Monday, March 3, 2008

Signalling and sequences

One of my daughter's friends suggested that sequels would, on average, recieve lower scores than the original movies - as, at least in her experience, they were invariably worse. I thought I'd just confirm her suspicions so that I could let her know that she was thinking about the problem in a good way.

However, to my surprise the opposite appears to be true. Here is the mean score - the 0.5879992 number (adjusted for various things) for each episode of Sex in the City.

Sex and the City: Season 1 0.5879992 41138
Sex and the City: Season 2 0.5824835 43795
Sex and the City: Season 3 0.6523933 38983
Sex and the City: Season 4 0.7066851 34616
Sex and the City: Season 5 0.7359862 33380
Sex and the City: Season 6: Part 1 0.8097552 33532
Sex and the City: Season 6: Part 2 0.8241694 27914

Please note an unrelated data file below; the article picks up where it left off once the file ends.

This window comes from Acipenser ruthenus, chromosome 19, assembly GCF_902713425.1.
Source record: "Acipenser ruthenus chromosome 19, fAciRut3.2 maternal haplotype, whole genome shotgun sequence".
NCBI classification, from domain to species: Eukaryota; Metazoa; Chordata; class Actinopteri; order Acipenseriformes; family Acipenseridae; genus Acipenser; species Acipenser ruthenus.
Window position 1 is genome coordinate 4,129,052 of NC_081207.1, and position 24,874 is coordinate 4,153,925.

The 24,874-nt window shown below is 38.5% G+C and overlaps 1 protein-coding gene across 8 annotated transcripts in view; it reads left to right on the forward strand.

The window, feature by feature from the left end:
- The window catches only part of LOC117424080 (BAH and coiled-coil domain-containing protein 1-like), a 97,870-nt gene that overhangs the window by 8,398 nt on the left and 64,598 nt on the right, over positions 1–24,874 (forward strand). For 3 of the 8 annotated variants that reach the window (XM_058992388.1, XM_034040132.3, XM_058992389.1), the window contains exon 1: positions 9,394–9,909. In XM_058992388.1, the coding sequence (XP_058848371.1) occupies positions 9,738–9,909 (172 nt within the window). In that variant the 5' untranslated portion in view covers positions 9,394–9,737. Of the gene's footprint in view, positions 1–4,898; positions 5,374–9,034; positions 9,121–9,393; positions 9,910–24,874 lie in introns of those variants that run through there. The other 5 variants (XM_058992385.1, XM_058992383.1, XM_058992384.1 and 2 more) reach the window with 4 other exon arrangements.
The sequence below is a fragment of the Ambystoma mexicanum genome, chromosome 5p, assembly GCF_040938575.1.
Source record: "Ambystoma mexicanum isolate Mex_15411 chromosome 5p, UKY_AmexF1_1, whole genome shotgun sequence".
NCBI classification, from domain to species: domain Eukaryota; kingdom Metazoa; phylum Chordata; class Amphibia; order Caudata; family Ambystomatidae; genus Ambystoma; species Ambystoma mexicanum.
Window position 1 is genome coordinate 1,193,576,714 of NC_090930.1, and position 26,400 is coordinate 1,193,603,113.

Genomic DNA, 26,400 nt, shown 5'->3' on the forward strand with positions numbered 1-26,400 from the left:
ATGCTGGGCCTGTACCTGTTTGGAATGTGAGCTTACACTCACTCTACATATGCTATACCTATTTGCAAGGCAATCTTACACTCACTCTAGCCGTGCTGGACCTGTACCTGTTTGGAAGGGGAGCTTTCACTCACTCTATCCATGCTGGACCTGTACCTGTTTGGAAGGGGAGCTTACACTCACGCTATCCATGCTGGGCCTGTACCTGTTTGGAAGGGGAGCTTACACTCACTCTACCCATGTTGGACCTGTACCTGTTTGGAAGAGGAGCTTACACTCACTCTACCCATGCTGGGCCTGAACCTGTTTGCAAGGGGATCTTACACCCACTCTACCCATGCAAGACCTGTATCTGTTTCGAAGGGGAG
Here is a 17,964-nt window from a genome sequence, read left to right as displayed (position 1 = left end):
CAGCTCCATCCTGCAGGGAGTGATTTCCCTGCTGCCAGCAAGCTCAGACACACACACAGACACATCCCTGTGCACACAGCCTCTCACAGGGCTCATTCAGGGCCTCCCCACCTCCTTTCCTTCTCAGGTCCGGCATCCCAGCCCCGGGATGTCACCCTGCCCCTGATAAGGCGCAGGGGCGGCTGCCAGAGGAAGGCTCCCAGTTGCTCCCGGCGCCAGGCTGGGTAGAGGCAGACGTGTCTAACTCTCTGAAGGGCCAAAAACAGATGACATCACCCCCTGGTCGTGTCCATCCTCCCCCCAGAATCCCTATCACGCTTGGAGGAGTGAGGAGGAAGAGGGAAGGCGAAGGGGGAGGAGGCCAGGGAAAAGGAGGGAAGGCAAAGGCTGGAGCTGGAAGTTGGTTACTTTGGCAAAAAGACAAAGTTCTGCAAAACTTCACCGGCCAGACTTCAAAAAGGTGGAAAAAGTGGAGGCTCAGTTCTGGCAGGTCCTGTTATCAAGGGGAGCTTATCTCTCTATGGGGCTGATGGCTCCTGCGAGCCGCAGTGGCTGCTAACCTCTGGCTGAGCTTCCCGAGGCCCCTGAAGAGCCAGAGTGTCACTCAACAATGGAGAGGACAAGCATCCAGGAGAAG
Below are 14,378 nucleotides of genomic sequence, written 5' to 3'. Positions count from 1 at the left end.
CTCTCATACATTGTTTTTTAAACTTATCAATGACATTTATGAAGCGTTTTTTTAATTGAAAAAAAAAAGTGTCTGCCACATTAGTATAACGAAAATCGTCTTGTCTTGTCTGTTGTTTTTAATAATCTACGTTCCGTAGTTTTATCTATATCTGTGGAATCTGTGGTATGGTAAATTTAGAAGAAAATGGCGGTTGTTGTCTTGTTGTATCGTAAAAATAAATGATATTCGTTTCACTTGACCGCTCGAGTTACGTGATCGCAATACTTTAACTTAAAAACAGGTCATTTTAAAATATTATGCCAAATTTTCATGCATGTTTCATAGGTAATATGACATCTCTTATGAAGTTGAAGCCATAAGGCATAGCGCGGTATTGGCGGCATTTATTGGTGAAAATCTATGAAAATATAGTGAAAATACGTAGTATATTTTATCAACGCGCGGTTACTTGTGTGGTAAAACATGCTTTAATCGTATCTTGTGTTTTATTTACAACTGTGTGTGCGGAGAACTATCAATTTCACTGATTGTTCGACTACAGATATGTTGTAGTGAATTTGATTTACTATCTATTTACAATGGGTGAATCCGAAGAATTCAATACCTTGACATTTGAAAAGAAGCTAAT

As you can see the later the sequel the better the result. This seems, at least to me, counter intuitive - However the answer may lie in the second number which is the number of people who rated the movie. It seems that once there have been (in this case two episodes), then people who don't like the movie drop out and don't watch any further. So although less people watch it, they give a higher average rating.

This might be interpreted as some form of signalling. If a movie can accurately 'signal' to its potential audience that it is worth watching then the average rating will be higher. Interestingly this is - potentially - in conflict with the aim of the movie companies who might want to maximise the number of people watching irrespective of what they think of the movie (at least in the short term).